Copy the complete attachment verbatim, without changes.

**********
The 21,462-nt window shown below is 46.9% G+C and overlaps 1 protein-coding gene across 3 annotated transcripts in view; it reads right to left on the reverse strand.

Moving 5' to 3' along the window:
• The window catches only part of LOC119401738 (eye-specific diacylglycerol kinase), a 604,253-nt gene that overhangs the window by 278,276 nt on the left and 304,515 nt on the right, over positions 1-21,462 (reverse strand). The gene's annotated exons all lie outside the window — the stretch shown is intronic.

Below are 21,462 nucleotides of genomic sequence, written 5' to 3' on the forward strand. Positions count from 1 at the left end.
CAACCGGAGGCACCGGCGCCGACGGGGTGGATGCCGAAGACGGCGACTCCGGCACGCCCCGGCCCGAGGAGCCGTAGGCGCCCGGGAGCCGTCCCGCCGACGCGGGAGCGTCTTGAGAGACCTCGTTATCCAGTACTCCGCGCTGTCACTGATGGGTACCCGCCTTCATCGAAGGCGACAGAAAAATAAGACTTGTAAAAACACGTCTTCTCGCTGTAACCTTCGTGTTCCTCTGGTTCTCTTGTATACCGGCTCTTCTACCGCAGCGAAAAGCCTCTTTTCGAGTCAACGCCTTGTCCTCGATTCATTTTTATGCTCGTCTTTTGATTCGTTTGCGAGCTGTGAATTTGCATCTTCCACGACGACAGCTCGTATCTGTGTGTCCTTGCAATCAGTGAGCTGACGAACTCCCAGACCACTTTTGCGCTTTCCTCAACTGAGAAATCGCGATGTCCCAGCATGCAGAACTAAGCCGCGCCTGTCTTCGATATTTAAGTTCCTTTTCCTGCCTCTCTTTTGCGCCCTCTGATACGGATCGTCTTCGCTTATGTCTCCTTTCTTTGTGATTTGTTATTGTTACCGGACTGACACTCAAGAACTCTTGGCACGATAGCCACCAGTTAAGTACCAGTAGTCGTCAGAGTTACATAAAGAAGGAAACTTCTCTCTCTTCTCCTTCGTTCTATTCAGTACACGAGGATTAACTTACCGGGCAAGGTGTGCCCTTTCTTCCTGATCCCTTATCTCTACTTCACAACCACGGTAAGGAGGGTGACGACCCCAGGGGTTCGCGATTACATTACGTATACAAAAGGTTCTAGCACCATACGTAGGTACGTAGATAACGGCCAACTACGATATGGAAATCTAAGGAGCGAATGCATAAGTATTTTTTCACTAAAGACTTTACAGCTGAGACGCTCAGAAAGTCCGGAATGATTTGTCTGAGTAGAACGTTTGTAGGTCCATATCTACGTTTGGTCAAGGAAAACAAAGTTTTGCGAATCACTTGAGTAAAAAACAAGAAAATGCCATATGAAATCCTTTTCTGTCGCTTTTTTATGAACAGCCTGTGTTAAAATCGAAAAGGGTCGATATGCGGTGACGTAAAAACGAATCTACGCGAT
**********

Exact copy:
The 21,462-nt window shown below is 46.9% G+C and overlaps 1 protein-coding gene across 3 annotated transcripts in view; it reads right to left on the reverse strand.

Moving 5' to 3' along the window:
• The window catches only part of LOC119401738 (eye-specific diacylglycerol kinase), a 604,253-nt gene that overhangs the window by 278,276 nt on the left and 304,515 nt on the right, over positions 1-21,462 (reverse strand). The gene's annotated exons all lie outside the window — the stretch shown is intronic.

Below are 21,462 nucleotides of genomic sequence, written 5' to 3' on the forward strand. Positions count from 1 at the left end.
CAACCGGAGGCACCGGCGCCGACGGGGTGGATGCCGAAGACGGCGACTCCGGCACGCCCCGGCCCGAGGAGCCGTAGGCGCCCGGGAGCCGTCCCGCCGACGCGGGAGCGTCTTGAGAGACCTCGTTATCCAGTACTCCGCGCTGTCACTGATGGGTACCCGCCTTCATCGAAGGCGACAGAAAAATAAGACTTGTAAAAACACGTCTTCTCGCTGTAACCTTCGTGTTCCTCTGGTTCTCTTGTATACCGGCTCTTCTACCGCAGCGAAAAGCCTCTTTTCGAGTCAACGCCTTGTCCTCGATTCATTTTTATGCTCGTCTTTTGATTCGTTTGCGAGCTGTGAATTTGCATCTTCCACGACGACAGCTCGTATCTGTGTGTCCTTGCAATCAGTGAGCTGACGAACTCCCAGACCACTTTTGCGCTTTCCTCAACTGAGAAATCGCGATGTCCCAGCATGCAGAACTAAGCCGCGCCTGTCTTCGATATTTAAGTTCCTTTTCCTGCCTCTCTTTTGCGCCCTCTGATACGGATCGTCTTCGCTTATGTCTCCTTTCTTTGTGATTTGTTATTGTTACCGGACTGACACTCAAGAACTCTTGGCACGATAGCCACCAGTTAAGTACCAGTAGTCGTCAGAGTTACATAAAGAAGGAAACTTCTCTCTCTTCTCCTTCGTTCTATTCAGTACACGAGGATTAACTTACCGGGCAAGGTGTGCCCTTTCTTCCTGATCCCTTATCTCTACTTCACAACCACGGTAAGGAGGGTGACGACCCCAGGGGTTCGCGATTACATTACGTATACAAAAGGTTCTAGCACCATACGTAGGTACGTAGATAACGGCCAACTACGATATGGAAATCTAAGGAGCGAATGCATAAGTATTTTTTCACTAAAGACTTTACAGCTGAGACGCTCAGAAAGTCCGGAATGATTTGTCTGAGTAGAACGTTTGTAGGTCCATATCTACGTTTGGTCAAGGAAAACAAAGTTTTGCGAATCACTTGAGTAAAAAACAAGAAAATGCCATATGAAATCCTTTTCTGTCGCTTTTTTATGAACAGCCTGTGTTAAAATCGAAAAGGGTCGATATGCGGTGACGTAAAAACGAATCTACGCGAT